Intro to Fashion Studies: Dress Practice Interview Reflection

During my dress practice interview with Romy, many themes were discussed. These being routine, organisation, beliefs, self-made rules, and mood changing pieces of clothing. After this interview, I noticed and begun to observe some of Romy’s ways of dressing that I did not pay attention to before. For example, when looking back and thinking about it, I realise that Romy has never worn an all black outfit before, because she prefers lighter colours on her. Romy stated how she knows that “some people are uncomfortable wearing colour”, and she feels the same way about wearing black. As a result of this, each time there is a piece of clothing in her outfit that is black (a sweater for example), she makes sure that every other item she is wearing is in colour. “Our consciousness of dress is heightened when something is out of place” ( page 133, paragraph 3)1 and I think that Romy feels as if there is something out of place, and therefore her consciousness of dress is heightened by ensuring all the other items of clothing in her outfit are in colour. Additionally, Romy definitely takes comfort into great consideration. I believe that the main reason for this is because of her major, profession, and her hobbies. All these subject positions contribute to her dress practice, in a very similar way to mine. I stated previously that my major is important when it comes to getting dressed because I value being comfortable throughout the day. Additionally, I feel that I perform my best when I am comfortable, and Romy has stated that she feels more motivated in school, and with other everyday activities when she is comfortable. Another similarity between my dress practice and Romy’s was the way that gender contributes to our dress practice. We both have very strong opinions about exposing too much of our bodies, and this is because of our definitions of being a woman. Romy prefers her “body to be a mystery” and believes that it is more feminine and womanly to remain elegant. In conclusion, this interview impacted my understanding of the relationship between clothing and the body to a great extent in a few ways. Firstly, I begin to understand that everyone has their own definitions of something feeling out of place (in terms of dress), and when this happens, our consciousness of dress is heightened. Secondly, I realised that there definitely are mood changing items of clothing, and some clothing can motivate and encourage us.  Lastly, we all have subject positions (such as gender and major for Romy and I), that contribute greatly to our dress practice, and this makes us more aware of our bodies.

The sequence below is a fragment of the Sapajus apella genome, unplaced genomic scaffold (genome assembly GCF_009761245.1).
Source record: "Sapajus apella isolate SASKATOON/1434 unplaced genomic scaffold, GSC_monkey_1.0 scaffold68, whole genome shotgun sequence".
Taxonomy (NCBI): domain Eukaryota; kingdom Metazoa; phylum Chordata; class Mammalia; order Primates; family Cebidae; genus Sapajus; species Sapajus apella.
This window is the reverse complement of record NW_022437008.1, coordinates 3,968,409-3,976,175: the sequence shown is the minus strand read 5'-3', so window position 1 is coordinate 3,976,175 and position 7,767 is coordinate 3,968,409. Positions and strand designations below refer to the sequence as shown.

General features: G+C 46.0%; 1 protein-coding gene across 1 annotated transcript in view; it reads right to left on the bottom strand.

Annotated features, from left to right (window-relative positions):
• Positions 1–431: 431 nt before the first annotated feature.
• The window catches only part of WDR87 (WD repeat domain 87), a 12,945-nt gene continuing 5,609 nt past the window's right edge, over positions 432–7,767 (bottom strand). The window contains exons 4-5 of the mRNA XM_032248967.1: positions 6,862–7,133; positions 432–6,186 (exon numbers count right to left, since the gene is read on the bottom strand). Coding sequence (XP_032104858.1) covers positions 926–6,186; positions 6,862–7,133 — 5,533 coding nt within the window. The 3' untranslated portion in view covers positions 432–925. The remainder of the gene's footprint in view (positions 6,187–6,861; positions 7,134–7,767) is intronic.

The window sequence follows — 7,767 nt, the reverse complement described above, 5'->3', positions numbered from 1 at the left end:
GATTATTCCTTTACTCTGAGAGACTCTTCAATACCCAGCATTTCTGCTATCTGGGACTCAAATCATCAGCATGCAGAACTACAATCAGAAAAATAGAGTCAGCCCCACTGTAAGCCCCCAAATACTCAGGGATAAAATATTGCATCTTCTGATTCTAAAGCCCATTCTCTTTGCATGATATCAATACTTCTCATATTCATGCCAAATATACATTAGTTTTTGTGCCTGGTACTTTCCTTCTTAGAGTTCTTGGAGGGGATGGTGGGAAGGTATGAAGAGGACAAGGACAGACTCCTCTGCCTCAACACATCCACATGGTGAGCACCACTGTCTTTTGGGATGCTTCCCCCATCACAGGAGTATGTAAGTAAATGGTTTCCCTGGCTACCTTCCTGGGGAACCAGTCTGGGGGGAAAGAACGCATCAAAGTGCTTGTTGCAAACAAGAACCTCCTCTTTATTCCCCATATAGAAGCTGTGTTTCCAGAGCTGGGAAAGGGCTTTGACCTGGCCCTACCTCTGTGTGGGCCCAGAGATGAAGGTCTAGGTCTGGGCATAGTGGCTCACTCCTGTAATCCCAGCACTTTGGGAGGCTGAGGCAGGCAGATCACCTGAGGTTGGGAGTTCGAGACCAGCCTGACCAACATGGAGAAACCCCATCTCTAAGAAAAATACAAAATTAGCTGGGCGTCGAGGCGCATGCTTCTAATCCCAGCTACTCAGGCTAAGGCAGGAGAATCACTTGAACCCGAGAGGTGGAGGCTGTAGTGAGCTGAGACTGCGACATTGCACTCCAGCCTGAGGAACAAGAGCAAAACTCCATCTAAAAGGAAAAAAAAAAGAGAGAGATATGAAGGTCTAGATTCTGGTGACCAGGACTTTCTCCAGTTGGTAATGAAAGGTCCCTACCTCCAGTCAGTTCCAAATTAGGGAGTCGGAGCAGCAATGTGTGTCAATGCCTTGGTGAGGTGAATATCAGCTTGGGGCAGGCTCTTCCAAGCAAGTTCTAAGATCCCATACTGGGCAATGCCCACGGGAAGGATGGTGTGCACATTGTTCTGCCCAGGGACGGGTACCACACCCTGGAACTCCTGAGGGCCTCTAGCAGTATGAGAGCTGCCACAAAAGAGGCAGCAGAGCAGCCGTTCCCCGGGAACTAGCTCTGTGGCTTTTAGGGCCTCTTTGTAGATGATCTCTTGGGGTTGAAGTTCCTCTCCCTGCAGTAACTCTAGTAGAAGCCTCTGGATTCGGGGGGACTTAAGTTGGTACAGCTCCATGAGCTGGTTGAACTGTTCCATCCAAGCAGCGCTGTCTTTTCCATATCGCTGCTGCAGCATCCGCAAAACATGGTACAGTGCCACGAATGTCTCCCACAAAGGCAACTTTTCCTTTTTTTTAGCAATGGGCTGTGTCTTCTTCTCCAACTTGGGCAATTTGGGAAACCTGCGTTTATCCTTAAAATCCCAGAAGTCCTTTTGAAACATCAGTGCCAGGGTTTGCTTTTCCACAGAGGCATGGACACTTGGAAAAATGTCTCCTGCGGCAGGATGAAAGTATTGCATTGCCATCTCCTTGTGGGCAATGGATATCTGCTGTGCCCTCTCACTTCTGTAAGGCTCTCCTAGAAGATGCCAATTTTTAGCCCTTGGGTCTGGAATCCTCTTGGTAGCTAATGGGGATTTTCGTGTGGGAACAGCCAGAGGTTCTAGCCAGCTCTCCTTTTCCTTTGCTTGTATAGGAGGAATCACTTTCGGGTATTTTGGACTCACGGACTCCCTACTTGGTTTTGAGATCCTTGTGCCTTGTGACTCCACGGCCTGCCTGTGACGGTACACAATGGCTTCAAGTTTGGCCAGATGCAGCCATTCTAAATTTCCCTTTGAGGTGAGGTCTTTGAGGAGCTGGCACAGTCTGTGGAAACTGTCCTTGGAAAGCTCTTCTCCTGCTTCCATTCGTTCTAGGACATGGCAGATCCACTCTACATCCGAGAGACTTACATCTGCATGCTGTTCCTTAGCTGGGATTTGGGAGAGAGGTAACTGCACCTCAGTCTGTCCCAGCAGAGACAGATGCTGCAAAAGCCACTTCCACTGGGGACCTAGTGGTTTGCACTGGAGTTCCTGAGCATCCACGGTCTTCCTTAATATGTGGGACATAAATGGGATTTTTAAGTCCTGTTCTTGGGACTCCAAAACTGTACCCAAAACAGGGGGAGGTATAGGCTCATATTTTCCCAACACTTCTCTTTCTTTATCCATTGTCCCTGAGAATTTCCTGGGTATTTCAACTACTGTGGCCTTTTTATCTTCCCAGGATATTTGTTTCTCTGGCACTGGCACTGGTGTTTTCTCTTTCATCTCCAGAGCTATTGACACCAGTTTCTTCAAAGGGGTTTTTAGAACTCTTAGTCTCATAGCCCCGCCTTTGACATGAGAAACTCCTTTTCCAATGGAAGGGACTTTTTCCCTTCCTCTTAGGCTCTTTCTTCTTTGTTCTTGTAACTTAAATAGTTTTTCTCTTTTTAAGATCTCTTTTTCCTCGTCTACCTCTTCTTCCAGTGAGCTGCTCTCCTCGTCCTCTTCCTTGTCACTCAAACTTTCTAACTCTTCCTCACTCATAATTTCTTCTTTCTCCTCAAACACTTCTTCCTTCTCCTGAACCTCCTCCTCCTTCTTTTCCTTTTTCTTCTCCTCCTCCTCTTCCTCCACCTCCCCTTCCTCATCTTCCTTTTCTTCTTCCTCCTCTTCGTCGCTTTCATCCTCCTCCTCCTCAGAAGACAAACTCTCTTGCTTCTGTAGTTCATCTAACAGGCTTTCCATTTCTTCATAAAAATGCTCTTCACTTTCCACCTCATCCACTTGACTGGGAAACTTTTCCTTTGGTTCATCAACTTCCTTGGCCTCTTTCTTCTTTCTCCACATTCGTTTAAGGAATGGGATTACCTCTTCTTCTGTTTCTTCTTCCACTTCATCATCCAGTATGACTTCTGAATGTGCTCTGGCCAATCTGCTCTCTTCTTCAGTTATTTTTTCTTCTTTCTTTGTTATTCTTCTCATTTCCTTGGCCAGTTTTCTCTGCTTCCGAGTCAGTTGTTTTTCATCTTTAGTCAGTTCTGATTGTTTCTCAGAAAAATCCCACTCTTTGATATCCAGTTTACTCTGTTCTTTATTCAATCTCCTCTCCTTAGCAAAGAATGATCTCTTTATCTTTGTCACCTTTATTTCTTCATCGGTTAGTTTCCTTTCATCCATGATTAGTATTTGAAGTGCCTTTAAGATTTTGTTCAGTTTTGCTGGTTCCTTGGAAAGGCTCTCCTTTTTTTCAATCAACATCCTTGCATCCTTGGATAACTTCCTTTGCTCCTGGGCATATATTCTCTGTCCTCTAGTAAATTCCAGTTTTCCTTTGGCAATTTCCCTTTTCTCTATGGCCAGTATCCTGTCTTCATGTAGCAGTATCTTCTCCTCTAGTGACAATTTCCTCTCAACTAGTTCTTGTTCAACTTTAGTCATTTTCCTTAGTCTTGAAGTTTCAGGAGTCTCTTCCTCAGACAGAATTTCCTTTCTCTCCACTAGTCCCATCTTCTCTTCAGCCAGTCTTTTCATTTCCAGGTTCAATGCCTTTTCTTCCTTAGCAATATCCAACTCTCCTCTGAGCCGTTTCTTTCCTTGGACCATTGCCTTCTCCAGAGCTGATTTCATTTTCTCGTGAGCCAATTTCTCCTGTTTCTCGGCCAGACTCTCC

1“The Dressed Body.” Real Bodies, A Sociological Introduction, by Joanne Entwistle, Palgrave, 2002. 


Romy wearing only one piece of clothing in black, surrounded by colour.

One of the comfortable, mood changing pieces.

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